January/February Wrap-Up

We’re 2 months into 2020 and honestly? I’m not off to a great start. I’ve read 10 books so far (3 of them re-reads), which puts me on track for my Goodreads Challenge goal of 60, but I don’t have a new 5-star read to show for it. February hasn’t been a great month for me personally and I’ve been struggling with both Seasonal Affective Disorder and stress over my job situation (my temp. FT position is coming to an end in less than a month and I don’t know what’s next for me) so I only made it through 4 books this month – 2 of them novellas. Hopefully March will be a more successful reading and blogging month for me!

The Raven Boys (re-read) by Maggie Stiefvater  small 5 stars
The Catalogue of Shipwrecked Books by Edward Wilson-Lee  small-2-stars + Review
The Dream Thieves (re-read) by Maggie Stiefvater  small 5 stars
Blue Lily, Lily Blue (re-read) by Maggie Stiefvater  small 5 stars
A Memory Called Empire by Arkady Martine  small 4 stars
Tarnished Are The Stars by Rosiee Thor  small-3-stars

To Be Taught, If Fortunate by Becky Chambers  small 3 half stars
The Unspoken Name by A.K. Larkwood  small 4 stars
The Regrets by Amy Bonnaffons  small-2-stars
Upright Women Wanted by Sarah Gailey  small 4 stars

Current Reading: I am slowly working my way through Hilary Mantel’s Wolf Hall. I keep getting sidetracked by new release library holds but I am genuinely enjoying it and looking forward to getting back into Wolf Hall in March. I’m just starting Daughter from the Dark by the Dyachenkos (trans. by Julia Hersey). I loved Vita Nostra so I’m hoping this will be another strong release from them. I’m also continuing with my Ace Books Challenge by picking up Belle Révolte by Linsey Miller. Besides those books I’m really desperate to get a few five star books under my belt so I may dive into my backlist of titles I’ve been wanting to read for awhile rather than grabbing the new and shiny.

***Seen on TV***
I don’t have cable or any streaming services except Netflix but I’m slowly trying to catch up on some of the TV that I’ve missed. In the last few months I’ve watched (either on DVDs from the library or on Netflix):

  • Chernobyl (HBO) – Difficult to watch at times but eye-opening, especially since it occurred the year I was born so I didn’t know that much about the events or the government response. Skip episode four entirely if you’re triggered by seeing multiple dogs die.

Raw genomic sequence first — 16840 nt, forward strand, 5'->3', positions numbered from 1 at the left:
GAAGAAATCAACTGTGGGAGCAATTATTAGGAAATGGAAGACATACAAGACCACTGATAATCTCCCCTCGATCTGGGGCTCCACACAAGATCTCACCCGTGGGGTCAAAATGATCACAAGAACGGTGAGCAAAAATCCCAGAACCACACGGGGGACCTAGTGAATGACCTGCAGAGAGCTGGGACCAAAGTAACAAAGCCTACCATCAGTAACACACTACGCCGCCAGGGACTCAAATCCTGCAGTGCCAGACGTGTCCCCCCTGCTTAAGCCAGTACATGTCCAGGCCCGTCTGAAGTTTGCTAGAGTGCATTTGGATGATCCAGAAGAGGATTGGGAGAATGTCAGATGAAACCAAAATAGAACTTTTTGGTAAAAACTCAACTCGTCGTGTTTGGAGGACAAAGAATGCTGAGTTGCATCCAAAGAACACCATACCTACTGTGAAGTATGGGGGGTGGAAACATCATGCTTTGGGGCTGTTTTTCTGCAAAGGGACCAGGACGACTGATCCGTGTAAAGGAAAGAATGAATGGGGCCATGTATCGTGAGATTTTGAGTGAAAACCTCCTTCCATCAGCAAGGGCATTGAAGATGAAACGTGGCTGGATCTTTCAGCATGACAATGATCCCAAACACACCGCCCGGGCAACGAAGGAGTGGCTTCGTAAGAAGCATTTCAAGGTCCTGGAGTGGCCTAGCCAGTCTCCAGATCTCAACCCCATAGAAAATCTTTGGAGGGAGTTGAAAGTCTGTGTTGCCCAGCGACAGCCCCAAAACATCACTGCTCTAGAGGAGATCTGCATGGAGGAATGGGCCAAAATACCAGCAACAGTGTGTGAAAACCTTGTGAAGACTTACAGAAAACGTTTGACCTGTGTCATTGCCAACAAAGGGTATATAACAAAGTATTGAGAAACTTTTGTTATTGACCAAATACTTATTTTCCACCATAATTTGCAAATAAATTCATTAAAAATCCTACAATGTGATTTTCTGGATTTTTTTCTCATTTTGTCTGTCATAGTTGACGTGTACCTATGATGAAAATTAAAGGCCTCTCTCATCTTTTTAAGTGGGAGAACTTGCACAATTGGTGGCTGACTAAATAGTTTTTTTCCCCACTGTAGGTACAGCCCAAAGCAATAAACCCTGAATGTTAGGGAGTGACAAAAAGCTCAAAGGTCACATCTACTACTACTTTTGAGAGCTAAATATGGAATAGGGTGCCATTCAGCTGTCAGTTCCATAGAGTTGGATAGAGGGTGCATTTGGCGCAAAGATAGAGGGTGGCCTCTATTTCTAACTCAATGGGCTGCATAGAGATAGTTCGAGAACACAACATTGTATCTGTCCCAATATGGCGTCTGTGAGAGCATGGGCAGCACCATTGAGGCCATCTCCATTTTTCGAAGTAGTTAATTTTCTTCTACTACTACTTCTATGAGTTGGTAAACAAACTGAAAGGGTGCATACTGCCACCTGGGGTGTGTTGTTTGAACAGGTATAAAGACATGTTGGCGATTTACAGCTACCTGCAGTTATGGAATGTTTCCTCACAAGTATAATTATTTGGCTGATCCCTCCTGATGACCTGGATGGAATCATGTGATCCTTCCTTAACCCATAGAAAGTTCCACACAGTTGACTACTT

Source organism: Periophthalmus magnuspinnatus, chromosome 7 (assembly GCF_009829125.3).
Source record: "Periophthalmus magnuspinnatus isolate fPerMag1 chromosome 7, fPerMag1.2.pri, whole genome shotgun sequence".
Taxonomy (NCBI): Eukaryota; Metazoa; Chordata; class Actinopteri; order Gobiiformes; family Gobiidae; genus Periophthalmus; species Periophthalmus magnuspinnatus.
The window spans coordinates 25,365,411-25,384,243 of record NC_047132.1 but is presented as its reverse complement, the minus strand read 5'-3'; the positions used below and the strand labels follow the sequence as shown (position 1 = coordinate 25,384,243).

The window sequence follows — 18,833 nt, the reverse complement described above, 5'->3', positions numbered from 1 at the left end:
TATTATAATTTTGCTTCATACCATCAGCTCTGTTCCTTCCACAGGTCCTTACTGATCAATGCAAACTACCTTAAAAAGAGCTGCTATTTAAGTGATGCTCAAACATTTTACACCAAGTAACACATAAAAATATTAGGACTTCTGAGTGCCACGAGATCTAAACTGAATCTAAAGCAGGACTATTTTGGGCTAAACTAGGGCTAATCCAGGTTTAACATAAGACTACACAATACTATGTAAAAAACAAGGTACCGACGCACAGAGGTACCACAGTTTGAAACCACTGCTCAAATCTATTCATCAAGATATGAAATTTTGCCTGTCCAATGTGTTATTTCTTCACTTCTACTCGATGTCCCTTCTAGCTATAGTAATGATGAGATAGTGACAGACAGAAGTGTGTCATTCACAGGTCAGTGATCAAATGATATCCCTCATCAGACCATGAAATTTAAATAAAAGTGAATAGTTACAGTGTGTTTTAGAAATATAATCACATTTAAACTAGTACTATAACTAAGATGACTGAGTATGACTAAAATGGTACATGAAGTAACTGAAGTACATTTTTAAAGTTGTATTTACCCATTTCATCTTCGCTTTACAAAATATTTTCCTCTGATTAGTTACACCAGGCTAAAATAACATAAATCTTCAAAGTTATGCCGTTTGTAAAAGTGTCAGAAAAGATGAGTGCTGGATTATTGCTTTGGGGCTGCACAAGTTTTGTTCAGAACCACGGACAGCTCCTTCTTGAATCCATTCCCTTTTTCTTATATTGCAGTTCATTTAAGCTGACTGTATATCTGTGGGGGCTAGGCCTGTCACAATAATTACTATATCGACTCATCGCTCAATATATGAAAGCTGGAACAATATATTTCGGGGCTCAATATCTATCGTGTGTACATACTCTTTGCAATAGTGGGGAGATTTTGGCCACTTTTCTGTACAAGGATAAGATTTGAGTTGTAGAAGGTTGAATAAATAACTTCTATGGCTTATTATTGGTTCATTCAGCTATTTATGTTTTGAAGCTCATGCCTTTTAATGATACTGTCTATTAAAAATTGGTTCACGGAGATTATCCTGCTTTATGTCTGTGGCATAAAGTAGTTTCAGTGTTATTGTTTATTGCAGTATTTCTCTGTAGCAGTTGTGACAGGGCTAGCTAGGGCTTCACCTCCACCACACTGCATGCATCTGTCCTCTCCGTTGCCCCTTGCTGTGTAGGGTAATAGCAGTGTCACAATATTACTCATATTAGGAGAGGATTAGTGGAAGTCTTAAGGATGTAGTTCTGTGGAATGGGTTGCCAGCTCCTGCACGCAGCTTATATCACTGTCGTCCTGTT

• Good Omens (Amazon/BBC) – I read the book years ago and really liked it so I’d been waiting to get my hands on this. First of all, David Tennant and Michael Sheen are perfect as Aziraphale and Crowley and I loved watching their relationship develop on screen. Generally I thought the pacing and depiction were very good. My one complaint is that when Tennant and Sheen weren’t on screen I found myself losing interest, but this is a gorgeous tribute to Pratchett’s work and is so enjoyable!
  • Star Trek Discovery (CBS All Access) – The plot is a little bonkers at times and can be hard to follow, but I just love these characters so much that I don’t even care! Pike was a tremendous addition to the show, Ethan Peck was great as Spock, and I continued to enjoy the relationships between characters: Tilly and Michael’s friendship! Saru and Michael’s respect for and trust in one another! Stamets getting his husband back! I’m curious to see where it will go next, but honestly I’m most interested in the characters so it hardly even matters.
  • The Untamed (Netflix) – In case you missed it, I’ve wholeheartedly fallen into The Untamed and I’m never climbing out! The Untamed/CQL is a Chinese-subtitled fantasy series set in ancient China about different sects who seek immortality through dispelling demons and monsters using magic and swords. It’s part political machinations, part murder-mystery, but mostly it’s a love story between the rule-abiding stoic Lan Wangji (aka. Lan Zhan) and carefree mischievous Wei Wuxian (aka. Wei Ying) that transcends decades, family obstacles, and even death! Although based on a gay Chinese novel, censorship prevents it from openly being depicted as a love story but somehow the show is even gayer as a result? There’s lots of yearning, touching, long-held gazes, and yes they even have their own in-show ship song (sung by the actors portraying the roles). The special effects are awful, but the acting, costumes, and set design are terrific. I’ve actually cried watching this show, which is rare for me, and I’m so hooked that I think I’m on my fifth or sixth re-watch. Let me know if you want to gush about The Untamed with me!